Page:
3. The uchi-deshi travelled with O-sensei. Interestingly, even when he was in Iwama, he'd get lonely and call up Tokyo and asked for one of the deshi to come up and keep him company (I can't remember which shihan reminesced on this one). I think this is significant - if Saito wasn't around, Osensei was apparently largely alone, as the other Iwama students were locals, and they had homes to go back to and families to care for. Iwama was not a commune!
4. When I lived at the Kuwamori dojo (and was referred to as "our uchi-deshi," Terry came to Japan. The dojo head, Kuwamori Yasunori, had never heard of him. Yet when he heard that he was an uchi-deshi, he a sixth dan, asked Terry - then demanded that Terry - a 4th dan (politics) - teach the class. And when the class heard he had been an uchi-deshi, no one batted an eye.
The uchi-deshi trained together, ate together, and just like the pre-war students, were drafted to carry Osensei's bags. Terry and Chiba Kazuo are two I recall right off the bat who described their duties to wake in the middle of the night whenever the old man stirred. This was part of training, and was exactly, by the way, what Ueshiba did with Takeda Sokaku. The men who lived IN the dojo actually regard the soto-deshi, like Yamada Yoshimitsu, as - not being less, per se - but having missed out on a vital, essential experience.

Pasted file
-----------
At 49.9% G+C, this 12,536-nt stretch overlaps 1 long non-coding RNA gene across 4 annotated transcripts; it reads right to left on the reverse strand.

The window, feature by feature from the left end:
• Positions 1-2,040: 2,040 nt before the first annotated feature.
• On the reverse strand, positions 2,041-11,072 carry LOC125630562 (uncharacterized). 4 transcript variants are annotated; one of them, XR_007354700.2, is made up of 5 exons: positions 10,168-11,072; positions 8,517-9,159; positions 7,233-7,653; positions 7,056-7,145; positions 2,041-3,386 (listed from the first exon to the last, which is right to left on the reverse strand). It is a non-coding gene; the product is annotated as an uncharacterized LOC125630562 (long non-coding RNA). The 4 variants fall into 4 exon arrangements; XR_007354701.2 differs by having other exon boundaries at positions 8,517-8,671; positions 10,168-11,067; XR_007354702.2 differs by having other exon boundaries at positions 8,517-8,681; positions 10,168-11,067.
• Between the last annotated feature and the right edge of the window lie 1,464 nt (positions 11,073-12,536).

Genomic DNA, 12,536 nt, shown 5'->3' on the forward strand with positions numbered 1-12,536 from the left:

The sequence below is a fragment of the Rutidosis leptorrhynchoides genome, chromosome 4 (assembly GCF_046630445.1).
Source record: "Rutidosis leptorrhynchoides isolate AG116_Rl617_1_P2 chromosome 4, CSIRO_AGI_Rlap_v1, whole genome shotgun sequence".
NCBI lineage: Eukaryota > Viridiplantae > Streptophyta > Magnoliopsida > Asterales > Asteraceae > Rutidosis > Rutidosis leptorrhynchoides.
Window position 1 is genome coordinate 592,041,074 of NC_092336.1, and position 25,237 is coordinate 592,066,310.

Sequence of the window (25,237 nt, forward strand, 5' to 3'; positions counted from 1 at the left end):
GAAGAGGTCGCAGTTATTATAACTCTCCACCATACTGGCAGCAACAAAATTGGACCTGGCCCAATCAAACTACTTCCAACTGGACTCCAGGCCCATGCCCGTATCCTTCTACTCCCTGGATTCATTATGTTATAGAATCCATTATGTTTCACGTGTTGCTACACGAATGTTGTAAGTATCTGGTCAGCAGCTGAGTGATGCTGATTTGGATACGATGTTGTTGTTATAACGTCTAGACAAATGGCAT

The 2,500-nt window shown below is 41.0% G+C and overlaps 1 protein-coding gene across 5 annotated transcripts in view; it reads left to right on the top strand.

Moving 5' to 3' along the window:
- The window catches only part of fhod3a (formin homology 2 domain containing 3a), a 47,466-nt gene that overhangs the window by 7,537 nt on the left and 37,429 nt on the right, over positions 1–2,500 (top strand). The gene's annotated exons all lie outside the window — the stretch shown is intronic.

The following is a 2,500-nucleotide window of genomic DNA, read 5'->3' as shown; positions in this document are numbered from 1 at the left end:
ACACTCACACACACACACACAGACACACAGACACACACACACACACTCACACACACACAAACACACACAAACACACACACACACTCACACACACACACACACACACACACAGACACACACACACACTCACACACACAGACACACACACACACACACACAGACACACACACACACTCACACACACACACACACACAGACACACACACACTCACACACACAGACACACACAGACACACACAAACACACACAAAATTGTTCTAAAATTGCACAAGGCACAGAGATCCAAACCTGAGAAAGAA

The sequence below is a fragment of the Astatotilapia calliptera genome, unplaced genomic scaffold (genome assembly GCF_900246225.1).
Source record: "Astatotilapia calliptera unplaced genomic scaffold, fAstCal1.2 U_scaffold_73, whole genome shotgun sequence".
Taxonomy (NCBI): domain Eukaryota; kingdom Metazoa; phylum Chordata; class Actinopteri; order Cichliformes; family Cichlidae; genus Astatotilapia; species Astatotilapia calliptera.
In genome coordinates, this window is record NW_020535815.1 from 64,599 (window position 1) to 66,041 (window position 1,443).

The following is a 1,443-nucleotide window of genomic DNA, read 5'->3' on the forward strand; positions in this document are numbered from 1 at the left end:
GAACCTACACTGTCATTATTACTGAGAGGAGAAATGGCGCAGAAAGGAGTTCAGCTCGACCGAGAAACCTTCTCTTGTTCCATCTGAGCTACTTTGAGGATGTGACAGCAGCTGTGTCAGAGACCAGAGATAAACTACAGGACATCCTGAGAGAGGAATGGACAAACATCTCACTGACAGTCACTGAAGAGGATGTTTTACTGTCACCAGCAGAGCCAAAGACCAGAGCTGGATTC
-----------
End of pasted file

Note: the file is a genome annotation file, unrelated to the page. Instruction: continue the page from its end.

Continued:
To be clear, I think that Ueshiba Kisshomaru WAS highlighting a real difference in organizational attitude and role towards the uchi-deshi compared to prewar, but this quibbling in various threads that the Tokyo uchi-deshi were "not really" so is truly splitting hairs. (By the way, Kobayashi sensei referred to HIS live-in students as uchi-deshi, as I recall).
Now, the reason I really posted this. Relevant to this debate is how much time some of the post-war disciples spent with Ueshiba. I've seen something similar in discussions about how many training hours Ueshiba had with Takeda Sokaku! In both cases, this is to either discount the student or discount the teacher! For me, the most interesting riddle is Feng Zhi Qiang, a titan of Chen t'ai chi (sort of the Saito sensei of the art). In his own story, he says he studied six years with Chen Fake. But detractors say he only studied two (and me - I think - how could he get so incredibly good and powerful with just two years training - maybe he expanded the years to be modest!!!!)